As luck would have it the cold, brackish water of the Baltic Sea is great at preserving ships and when she was rediscovered in 1961 after 333 years underwater she was in surprisingly good shape.  So much so in fact that the divers plugged some holes and re-floated her.  They made a museum to house and reconstruct the ship and the public can now see the ancient ship in its entirety.

The highly ornate stern - or back end - of the ship.  This was meant to impress and intimidate its enemies.
The highly ornate stern – or back end – of the ship. This was meant to impress and intimidate its enemies and was originally painted in bright colors.

The museum has been so successful and popular, that it has turned the nations biggest failure into its most profitable success.

stockholm_vasa14The Vasa on display is 98% original, with the rigging (the rope and lines, which rotted away) comprising most of the ‘new’ 2%, along with the forward railing, seen in the right side of the above picture.

Recovered cannons
Recovered cannons
Different types of cannon shot on board.
Different types of cannon shot on board.

stockholm_vasa7stockholm_vasa12 stockholm_vasa11 stockholm_vasa5 stockholm_vasa4 stockholm_vasa9 stockholm_vasa2

Skansen

Skansen is a large park, museum and zoo all in one.  It is a recreation of old Swedish buildings (with many originals – moved to this location) and acts as a large open air museum of old Sweden.  There is also a zoo of animals found in Sweden, and other activities such as glass blowing.

Recreation of old Stockholm at Skansen.
Recreation of old Stockholm at Skansen.

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Traditional bread making, tastes great!
Traditional flatbread making, it was fun to watch and tastes great!
View of the city around Skansen.
View of the city around Skansen.
Reindeer on Skansen.
Reindeer on Skansen.
A lynx and her kitten?
Adult and baby lynx.

The Archipelago

We stayed with Krista’s friends our entire stay in Stockholm, and they invited us out to their island vacation home in the Stockholm Archipelago.  The archipelago is a maze of tens of thousands of islands of various sizes, most are small and unoccupied, and are a nature reserve but some have homes on them.

They took us out on their speed boat to their island home in the archipelago.
They took us out on their speed boat to their island home in the archipelago.  Leaving from the largest marina in Sweden.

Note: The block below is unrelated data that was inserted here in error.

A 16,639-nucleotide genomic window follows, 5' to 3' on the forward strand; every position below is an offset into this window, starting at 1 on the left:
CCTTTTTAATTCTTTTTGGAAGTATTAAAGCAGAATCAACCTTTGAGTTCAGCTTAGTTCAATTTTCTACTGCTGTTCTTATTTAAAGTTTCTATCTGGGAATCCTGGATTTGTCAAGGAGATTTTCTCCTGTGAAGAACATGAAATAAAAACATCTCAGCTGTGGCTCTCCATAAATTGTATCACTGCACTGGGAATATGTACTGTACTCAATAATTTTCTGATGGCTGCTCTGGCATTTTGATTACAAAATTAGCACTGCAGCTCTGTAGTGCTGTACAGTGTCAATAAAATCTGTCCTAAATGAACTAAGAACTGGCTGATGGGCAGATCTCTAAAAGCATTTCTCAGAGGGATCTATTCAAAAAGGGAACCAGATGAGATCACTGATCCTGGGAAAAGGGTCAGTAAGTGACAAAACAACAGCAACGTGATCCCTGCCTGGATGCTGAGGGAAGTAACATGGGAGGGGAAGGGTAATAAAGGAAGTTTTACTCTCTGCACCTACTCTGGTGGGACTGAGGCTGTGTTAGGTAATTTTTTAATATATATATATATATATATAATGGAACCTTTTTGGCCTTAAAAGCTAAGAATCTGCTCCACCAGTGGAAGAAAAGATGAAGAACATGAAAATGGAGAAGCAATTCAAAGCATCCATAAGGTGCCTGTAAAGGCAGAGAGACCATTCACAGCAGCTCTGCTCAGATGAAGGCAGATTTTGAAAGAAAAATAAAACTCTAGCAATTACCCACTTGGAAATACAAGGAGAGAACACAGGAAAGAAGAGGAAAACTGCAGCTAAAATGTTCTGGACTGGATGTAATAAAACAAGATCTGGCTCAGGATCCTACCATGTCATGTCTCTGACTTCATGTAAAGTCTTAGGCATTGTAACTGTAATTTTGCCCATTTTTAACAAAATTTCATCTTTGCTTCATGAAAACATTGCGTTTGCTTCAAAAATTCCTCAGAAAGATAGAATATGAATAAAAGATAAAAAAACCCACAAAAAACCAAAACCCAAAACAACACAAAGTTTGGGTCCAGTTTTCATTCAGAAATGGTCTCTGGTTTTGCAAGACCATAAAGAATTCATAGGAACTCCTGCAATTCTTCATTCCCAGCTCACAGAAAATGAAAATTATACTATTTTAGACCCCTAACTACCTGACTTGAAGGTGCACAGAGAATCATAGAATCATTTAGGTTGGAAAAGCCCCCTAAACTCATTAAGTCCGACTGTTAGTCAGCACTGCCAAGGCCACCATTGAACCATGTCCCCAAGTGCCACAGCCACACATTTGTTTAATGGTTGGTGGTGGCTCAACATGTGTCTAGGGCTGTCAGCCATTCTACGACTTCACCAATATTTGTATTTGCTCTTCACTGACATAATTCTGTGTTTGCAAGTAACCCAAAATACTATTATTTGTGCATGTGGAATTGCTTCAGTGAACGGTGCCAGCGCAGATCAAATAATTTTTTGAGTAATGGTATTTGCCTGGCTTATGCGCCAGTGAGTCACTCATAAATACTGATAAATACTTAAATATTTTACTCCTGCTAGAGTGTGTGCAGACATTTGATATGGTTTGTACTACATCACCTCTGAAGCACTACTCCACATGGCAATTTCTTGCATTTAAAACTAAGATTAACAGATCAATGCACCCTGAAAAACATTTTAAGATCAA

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Their island paradise!

Their vacation home on the island.
Their vacation home on the island.
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View from their house.

We spent two nights on the island and even spent time jumping in the cold ocean water and then running into their hot dry sauna they have on the dock and warming up again, the process is then repeated several times.  There are so many islands in the archipelago, it is easy to find one that is uninhabited and pull up in the boat for a BBQ, so we did.

Pulling up on an uninhabited island for a BBQ.
Pulling up on an uninhabited island for a BBQ.
The only thing on this island was this BBQ.
The only thing on this island was this BBQ.

Sodermalm

Sodermalm is the large southern island of Stockholm.   It is also considered the bohemian or hip island.  It offers more shopping and restaurants along with designer clothes shops and even more museums.

View of the city from Sodermalm.
View of the city from Sodermalm.
View of the city with two people in the way.
View of the city with two people in the way.
Sodermalm
Sodermalm

In Sodermalm, at the recommendation of our free walking tour guide, we went to the Bla Dorren restaurant for some amazing Swedish meatballs.  They were so good that we came back a second time before leaving the city.

Deer meatballs with mashed potatoes, lingonberries and pickled cucumber.
Deer meatballs with mashed potatoes, lingonberries and pickled cucumber, and an amazing sauce I will try to recreate in the kitchen.
Sunset view of the city from Sodermalm.
Sunset view of the city from Sodermalm.

The Girl With the Dragon Tattoo, book series and movie sites.

The book and movie series by Swedish author Stieg Larsson, was set largely in Stockholm and many of the locations around Stockholm are on Sodermalm island.  Since Krista is a big fan of the series and reread it before we arrived in Sweden, we decided to do a walking tour to see some of the sites.

a picture of something
Fictitious Millenium office building on right.
stuff happened here
The 7-Eleven which Lisbeth shopped at.
this is a thing
The bar Kvarnen where Lisbeth would meet her friends.
some place
Lisbeth’s apartment building.
looks like a park
A plaza where Lisbeth meets Annika Gianini at the end of the series.
a building or something
Lisbeth’s apartment building one more time.

 

someones office or something??
Not really a site from the book, but further down this street is the Fotografiska (photography) Museum with some really interesting photos of nature and indigenous people’s way of life from around the world.

Stockholm was a pleasure to visit, and offers so much to do.  We were there eleven days, and could have easily filled another week with more attractions to see in and around the city.  A special thanks to our hosts Ylva and her husband Tobias, as well as their three young children for their hospitality during our visit!

Krista and Ylva
Krista and Ylva